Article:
It’s a long journey for a lot of us to unwind many years of just allowing emotions to dictate actions. But I’m learning that its possible. My journey towards a low-anxiety life is far from over, but I’m less fearful now and I feel supported. If you are struggling with mental illness, I can honestly say the hardest part is hiding it away. You take its power away when you acknowledge it.
Shannon Viertel is an early childhood teacher and mother of three young boys. She resides in Brisbane, Australia. Mamma Has a Black Dog is her first published children’s book. Shannon has aspiration to continue writing books for young children to discuss sensitive issues. You can read more about Shannon on her website. You can connect with her on Twitter @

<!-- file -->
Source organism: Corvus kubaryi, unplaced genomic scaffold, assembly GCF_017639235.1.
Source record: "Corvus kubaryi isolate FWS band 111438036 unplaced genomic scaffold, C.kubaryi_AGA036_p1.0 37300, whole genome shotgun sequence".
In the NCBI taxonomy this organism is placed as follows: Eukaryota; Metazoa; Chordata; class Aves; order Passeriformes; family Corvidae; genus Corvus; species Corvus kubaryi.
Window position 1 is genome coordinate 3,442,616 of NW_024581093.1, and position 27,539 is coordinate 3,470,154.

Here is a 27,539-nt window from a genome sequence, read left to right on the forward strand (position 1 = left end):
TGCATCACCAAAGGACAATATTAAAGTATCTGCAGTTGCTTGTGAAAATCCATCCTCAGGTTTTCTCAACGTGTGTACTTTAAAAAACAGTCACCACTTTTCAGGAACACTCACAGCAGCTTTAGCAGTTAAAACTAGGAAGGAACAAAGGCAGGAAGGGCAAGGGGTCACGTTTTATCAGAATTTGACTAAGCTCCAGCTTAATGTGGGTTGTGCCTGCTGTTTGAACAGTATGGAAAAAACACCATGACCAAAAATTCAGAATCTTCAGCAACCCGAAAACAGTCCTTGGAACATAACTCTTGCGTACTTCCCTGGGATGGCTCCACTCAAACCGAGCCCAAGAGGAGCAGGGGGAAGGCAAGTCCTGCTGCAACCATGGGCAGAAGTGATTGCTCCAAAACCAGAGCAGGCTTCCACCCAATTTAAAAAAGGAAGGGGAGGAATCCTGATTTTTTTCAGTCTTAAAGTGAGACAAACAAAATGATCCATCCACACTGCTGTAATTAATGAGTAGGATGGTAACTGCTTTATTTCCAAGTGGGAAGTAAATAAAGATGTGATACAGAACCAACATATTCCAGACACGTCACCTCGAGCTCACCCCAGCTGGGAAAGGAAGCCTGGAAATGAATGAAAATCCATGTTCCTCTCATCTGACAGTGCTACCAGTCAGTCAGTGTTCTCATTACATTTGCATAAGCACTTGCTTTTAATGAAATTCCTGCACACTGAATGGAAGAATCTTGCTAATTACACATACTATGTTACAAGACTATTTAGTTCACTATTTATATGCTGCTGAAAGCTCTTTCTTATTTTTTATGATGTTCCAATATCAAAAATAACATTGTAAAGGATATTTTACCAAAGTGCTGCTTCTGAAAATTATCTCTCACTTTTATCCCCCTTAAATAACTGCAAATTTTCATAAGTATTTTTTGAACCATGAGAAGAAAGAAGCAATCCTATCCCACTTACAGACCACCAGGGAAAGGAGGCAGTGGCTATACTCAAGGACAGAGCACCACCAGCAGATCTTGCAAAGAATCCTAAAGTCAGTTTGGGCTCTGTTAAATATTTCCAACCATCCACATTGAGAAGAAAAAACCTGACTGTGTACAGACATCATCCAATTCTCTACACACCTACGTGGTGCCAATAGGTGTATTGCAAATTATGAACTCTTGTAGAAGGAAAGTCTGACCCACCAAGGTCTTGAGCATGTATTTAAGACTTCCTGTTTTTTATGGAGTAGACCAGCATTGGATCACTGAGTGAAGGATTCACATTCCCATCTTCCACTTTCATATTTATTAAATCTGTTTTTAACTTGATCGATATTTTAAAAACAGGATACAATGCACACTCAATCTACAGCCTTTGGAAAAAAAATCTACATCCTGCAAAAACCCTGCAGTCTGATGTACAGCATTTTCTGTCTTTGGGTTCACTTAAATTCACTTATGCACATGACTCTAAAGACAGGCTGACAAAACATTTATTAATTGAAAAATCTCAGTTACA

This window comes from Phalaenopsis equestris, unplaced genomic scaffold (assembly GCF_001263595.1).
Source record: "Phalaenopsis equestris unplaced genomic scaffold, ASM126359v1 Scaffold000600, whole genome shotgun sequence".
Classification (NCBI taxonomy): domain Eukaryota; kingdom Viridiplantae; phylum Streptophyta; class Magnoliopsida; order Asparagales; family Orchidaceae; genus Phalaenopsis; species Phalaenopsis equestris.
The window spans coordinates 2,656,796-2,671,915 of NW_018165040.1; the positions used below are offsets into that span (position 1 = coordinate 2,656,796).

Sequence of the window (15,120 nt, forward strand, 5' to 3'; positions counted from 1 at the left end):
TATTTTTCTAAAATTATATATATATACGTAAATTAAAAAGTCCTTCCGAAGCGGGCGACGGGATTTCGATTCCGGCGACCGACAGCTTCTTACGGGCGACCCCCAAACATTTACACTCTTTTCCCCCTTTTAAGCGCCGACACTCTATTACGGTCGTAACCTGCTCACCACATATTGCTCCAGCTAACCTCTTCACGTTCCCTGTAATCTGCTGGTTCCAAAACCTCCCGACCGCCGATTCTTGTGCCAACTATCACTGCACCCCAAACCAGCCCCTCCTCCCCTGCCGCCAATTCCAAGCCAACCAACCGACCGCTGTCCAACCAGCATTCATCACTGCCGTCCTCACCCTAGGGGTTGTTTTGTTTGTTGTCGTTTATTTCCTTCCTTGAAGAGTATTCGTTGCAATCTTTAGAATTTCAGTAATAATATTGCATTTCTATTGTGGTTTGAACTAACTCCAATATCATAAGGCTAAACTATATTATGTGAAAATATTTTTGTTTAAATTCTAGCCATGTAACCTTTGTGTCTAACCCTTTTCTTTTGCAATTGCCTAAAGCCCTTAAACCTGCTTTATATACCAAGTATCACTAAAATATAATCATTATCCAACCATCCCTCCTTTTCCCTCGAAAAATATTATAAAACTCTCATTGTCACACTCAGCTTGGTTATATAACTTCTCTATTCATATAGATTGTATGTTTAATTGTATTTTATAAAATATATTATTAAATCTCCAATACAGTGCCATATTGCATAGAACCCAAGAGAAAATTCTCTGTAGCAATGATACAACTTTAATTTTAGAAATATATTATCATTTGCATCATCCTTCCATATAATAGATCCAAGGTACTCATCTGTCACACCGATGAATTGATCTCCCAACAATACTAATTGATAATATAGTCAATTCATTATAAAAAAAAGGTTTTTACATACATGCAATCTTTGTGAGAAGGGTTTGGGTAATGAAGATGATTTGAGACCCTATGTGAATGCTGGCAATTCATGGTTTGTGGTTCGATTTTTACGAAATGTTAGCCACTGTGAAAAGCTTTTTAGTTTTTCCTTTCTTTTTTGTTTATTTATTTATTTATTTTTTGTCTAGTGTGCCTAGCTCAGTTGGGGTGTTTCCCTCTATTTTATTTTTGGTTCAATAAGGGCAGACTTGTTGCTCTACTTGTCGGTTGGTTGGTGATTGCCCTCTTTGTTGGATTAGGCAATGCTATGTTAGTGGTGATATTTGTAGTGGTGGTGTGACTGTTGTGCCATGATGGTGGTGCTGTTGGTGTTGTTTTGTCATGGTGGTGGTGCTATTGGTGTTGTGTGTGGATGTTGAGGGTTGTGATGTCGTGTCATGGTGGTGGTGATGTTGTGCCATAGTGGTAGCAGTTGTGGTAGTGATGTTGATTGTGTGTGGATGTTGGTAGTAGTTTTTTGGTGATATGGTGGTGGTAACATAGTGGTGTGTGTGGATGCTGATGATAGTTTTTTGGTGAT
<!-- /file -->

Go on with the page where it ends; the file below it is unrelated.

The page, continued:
Psychreg is not responsible for the contents of external websites. Psychreg is mainly for information purposes only. Never disregard professional psychological or medical advice, nor delay in seeking professional advice or treatment because of something you have read on this website. We run a directory of mental health service providers.
We publish differing views. The views and opinions expressed are those of the authors and do not necessarily reflect the position of Psychreg and its correspondents. Any content provided by our authors are of their opinion and are not intended to malign any individual or organisation. You’re welcome to write for us.
Read our full disclaimer.